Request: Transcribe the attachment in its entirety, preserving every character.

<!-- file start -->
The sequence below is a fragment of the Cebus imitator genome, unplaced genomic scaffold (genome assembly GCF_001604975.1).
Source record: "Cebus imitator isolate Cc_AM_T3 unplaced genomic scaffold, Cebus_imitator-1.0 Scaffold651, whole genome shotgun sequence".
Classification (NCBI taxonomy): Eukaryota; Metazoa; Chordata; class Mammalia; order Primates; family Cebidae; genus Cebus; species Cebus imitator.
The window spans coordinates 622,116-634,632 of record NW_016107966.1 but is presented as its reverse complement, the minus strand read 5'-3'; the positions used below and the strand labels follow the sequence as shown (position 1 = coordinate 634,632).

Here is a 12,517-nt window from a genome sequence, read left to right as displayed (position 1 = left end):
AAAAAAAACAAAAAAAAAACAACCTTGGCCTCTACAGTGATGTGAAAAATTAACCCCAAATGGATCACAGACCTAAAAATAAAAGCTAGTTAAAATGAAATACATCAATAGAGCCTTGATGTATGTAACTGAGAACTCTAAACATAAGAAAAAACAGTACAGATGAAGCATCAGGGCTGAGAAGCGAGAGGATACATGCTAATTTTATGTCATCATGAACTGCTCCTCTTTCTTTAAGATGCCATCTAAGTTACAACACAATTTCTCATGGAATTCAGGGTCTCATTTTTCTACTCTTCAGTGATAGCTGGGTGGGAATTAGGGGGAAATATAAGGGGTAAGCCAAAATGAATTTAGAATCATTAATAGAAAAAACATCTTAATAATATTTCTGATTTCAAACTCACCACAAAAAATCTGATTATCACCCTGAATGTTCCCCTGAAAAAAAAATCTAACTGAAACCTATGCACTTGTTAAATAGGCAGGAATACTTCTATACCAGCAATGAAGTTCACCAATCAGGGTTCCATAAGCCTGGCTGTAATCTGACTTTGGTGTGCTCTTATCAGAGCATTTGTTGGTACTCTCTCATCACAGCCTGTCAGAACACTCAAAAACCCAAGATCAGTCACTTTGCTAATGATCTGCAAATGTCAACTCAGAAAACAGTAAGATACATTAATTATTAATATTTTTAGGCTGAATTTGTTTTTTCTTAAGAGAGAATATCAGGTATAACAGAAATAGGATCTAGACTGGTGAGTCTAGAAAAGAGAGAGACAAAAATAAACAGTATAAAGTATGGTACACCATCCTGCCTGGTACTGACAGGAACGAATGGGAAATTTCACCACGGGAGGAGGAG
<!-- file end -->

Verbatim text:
The sequence below is a fragment of the Cebus imitator genome, unplaced genomic scaffold (genome assembly GCF_001604975.1).
Source record: "Cebus imitator isolate Cc_AM_T3 unplaced genomic scaffold, Cebus_imitator-1.0 Scaffold651, whole genome shotgun sequence".
Classification (NCBI taxonomy): Eukaryota; Metazoa; Chordata; class Mammalia; order Primates; family Cebidae; genus Cebus; species Cebus imitator.
The window spans coordinates 622,116-634,632 of record NW_016107966.1 but is presented as its reverse complement, the minus strand read 5'-3'; the positions used below and the strand labels follow the sequence as shown (position 1 = coordinate 634,632).

Here is a 12,517-nt window from a genome sequence, read left to right as displayed (position 1 = left end):
AAAAAAAACAAAAAAAAAACAACCTTGGCCTCTACAGTGATGTGAAAAATTAACCCCAAATGGATCACAGACCTAAAAATAAAAGCTAGTTAAAATGAAATACATCAATAGAGCCTTGATGTATGTAACTGAGAACTCTAAACATAAGAAAAAACAGTACAGATGAAGCATCAGGGCTGAGAAGCGAGAGGATACATGCTAATTTTATGTCATCATGAACTGCTCCTCTTTCTTTAAGATGCCATCTAAGTTACAACACAATTTCTCATGGAATTCAGGGTCTCATTTTTCTACTCTTCAGTGATAGCTGGGTGGGAATTAGGGGGAAATATAAGGGGTAAGCCAAAATGAATTTAGAATCATTAATAGAAAAAACATCTTAATAATATTTCTGATTTCAAACTCACCACAAAAAATCTGATTATCACCCTGAATGTTCCCCTGAAAAAAAAATCTAACTGAAACCTATGCACTTGTTAAATAGGCAGGAATACTTCTATACCAGCAATGAAGTTCACCAATCAGGGTTCCATAAGCCTGGCTGTAATCTGACTTTGGTGTGCTCTTATCAGAGCATTTGTTGGTACTCTCTCATCACAGCCTGTCAGAACACTCAAAAACCCAAGATCAGTCACTTTGCTAATGATCTGCAAATGTCAACTCAGAAAACAGTAAGATACATTAATTATTAATATTTTTAGGCTGAATTTGTTTTTTCTTAAGAGAGAATATCAGGTATAACAGAAATAGGATCTAGACTGGTGAGTCTAGAAAAGAGAGAGACAAAAATAAACAGTATAAAGTATGGTACACCATCCTGCCTGGTACTGACAGGAACGAATGGGAAATTTCACCACGGGAGGAGGAG